About the Authors


Peter Augsdörfer is a Professor of Management Strategy and Technology & Innovation Management at the Technische Hochschule Ingolstadt (Germany) and at the Grenoble Ecole de Management (France). His research interests include evolutionary aspects of early innovation processes in corporations, bootlegging and discontinuous innovation. The result of his research has been published in journals such as Research Policy, Creativity and Innovation Management, Research and Technology Management. He is a member of the editorial board of the International Journal of Innovation Management and has lectured corporate technology strategy in a number of business school in the US, Europe and Asia.


Kathrin MoesleinKathrin M. Möslein is Professor of Information Systems at the School of Business and Economics at the University of Erlangen-Nuremberg  and Professor of Management and member of the team of directors at the Center for Leading Innovation and Cooperation (CLIC) at HHL Leipzig Graduate School of Management. She held prior appointments as associate director of the Advanced Institute of Management Research (AIM) at the London Business School from 2003 to 2005, vice president of the European Academy of Management (EURAM) from 2006 to 2012 and research dean at the University of Erlangen-Nuremberg from 2007 to 2012. Currently, Kathrin serves as member of the Business School Panel for the UK REF 2014 as well as member of the advisory boards of the Peter Pribilla Foundation at the Technische Universität München (TUM), the Fraunhofer IIS-SCS, Erlangen, and the Cambridge Service Alliance (CSA) at the University of Cambridge. Her current research focuses on innovation, cooperation, and leadership systems.


John Bessant is Director of Research and the Chair in Innovation and Entrepreneurship at the University of Exeter Business School. He has advised a number of companies, various national governments, and several international bodies—including the United Nations, the World Bank, and the OECD. Three recent books summarize key aspects of his research for academics, practicing managers, and students: Managing Innovation, now in its fourth edition (Wiley, 2009), with Joe Tidd, Innovation (Dorling Kindersley, 2009), and Creating Wealth with Knowledge, with Tim Venables (Edward Elgar, 2008). Other details can be found at http://business-school.exeter.ac.uk/about/whoswho.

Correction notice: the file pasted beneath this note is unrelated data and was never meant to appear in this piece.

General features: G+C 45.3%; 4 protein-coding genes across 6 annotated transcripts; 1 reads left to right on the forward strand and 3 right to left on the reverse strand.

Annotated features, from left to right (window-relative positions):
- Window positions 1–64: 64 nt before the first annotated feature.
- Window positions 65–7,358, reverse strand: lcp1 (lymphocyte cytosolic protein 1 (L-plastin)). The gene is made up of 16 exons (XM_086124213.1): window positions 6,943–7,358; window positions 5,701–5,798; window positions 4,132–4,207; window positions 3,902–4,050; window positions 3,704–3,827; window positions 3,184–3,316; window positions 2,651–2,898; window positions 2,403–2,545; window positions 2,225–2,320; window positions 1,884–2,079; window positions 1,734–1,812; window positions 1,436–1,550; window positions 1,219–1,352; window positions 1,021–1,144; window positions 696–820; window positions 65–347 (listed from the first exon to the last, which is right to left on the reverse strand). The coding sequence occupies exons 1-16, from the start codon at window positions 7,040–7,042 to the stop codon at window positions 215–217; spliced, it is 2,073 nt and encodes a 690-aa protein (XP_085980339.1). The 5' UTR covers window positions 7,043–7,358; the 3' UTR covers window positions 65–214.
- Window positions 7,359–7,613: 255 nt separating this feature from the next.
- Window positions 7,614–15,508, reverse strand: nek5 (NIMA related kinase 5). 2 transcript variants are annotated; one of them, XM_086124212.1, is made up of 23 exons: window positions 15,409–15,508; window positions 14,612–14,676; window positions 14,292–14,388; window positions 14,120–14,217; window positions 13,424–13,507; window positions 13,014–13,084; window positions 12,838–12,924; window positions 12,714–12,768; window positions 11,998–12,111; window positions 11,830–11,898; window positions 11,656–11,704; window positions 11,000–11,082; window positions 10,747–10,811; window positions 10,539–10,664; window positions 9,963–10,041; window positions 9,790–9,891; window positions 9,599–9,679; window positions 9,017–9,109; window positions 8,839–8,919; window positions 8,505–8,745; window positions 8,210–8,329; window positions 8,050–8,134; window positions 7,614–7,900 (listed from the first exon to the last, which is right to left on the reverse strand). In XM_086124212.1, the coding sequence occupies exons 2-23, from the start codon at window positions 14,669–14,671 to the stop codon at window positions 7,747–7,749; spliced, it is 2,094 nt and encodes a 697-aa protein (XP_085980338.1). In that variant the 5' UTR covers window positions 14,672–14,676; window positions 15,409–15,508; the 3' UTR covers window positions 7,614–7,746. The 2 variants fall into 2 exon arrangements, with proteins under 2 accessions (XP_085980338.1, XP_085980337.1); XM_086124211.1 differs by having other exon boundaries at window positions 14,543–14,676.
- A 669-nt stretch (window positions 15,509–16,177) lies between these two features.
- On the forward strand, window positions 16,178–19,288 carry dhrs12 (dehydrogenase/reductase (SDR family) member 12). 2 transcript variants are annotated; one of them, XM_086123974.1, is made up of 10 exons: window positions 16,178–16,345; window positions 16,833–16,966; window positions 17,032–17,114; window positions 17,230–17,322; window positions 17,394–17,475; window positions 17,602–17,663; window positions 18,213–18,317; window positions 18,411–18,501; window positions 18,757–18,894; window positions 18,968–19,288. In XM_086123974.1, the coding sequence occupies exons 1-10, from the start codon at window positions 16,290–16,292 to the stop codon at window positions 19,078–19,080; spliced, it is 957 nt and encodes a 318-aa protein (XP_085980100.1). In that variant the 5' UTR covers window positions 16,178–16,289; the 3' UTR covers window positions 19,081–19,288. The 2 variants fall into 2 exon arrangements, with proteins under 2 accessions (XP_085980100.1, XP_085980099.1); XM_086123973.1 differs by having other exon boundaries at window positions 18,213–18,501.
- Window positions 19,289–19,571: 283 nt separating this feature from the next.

Frank Piller is Professor of Management and Director of the Technology and Innovation Management Group of RWTH Aachen University, Germany. He also is a Co-director of the MIT Smart Customization Group at the MIT Design Lab. He has a worldwide reputation for research on strategies of customer-centric value creation, including investigation of mass customization, personalization, user innovation, and customer co-creation. As an expert in these areas he is frequently quoted in the New York Times, The Economist, CNN, and other media. His blog, http://mass-customization .blogs.com, is a major source of information on mass customization and customer driven value creation. He consults and provides executive workshops to large and small companies interested in serving their customers better by using customer-centric strategies. Additional information can be found at http://tim.rwth-aachen.de/piller


Bettina von Stamm is founder of the Innovation Leadership Forum, co-founder of the Discontinuous Innovation Lab, a frequent lecturer in advanced degree programs around the world, and a consultant to major corporations and public organizations. Her PhD from London Business School on complexity in new product development was followed by several publications and three books: The Innovation Wave: Meeting the Corporate Challenge (Wiley, 2002), Managing Innovation, Design and Creativity, now in its second edition (Wiley 2008), and The Future of Innovation, with Anna Trifilova (Gower, 2009). More information about the Innovation Leadership Forum and his activities can be found at http://www.innovationleadershipforum.org.




The Book

This book is based on the findings, issues and questions related to an ongoing decade-old research project named The Discontinuous Innovation Lab (DI-Lab). The research project focuses on discontinuous innovation in more than thirteen countries, most of which are European, and provides useful insights into its different challenges.
It also raises several questions related to the subject, some of which are: How do firms pick up weak signals on emerging - and possibly radically different - innovation? What should firms do when these weak signals hit their mainstream process? What are the criteria for allocating resources to a strategic innovation project? What actions should firms take to avoid being left out by the corporate immune system? And how should firms organize projects that often break existing rules and require new rules to be created?
This book attempts to provide answers to the above-mentioned questions by gathering information from the research project and also from firms that have tried exploring various ideas, models and insights to tackle discontinuous innovation. Written in a simple and accessible manner, this book will be of interest to both practitioners and academics alike.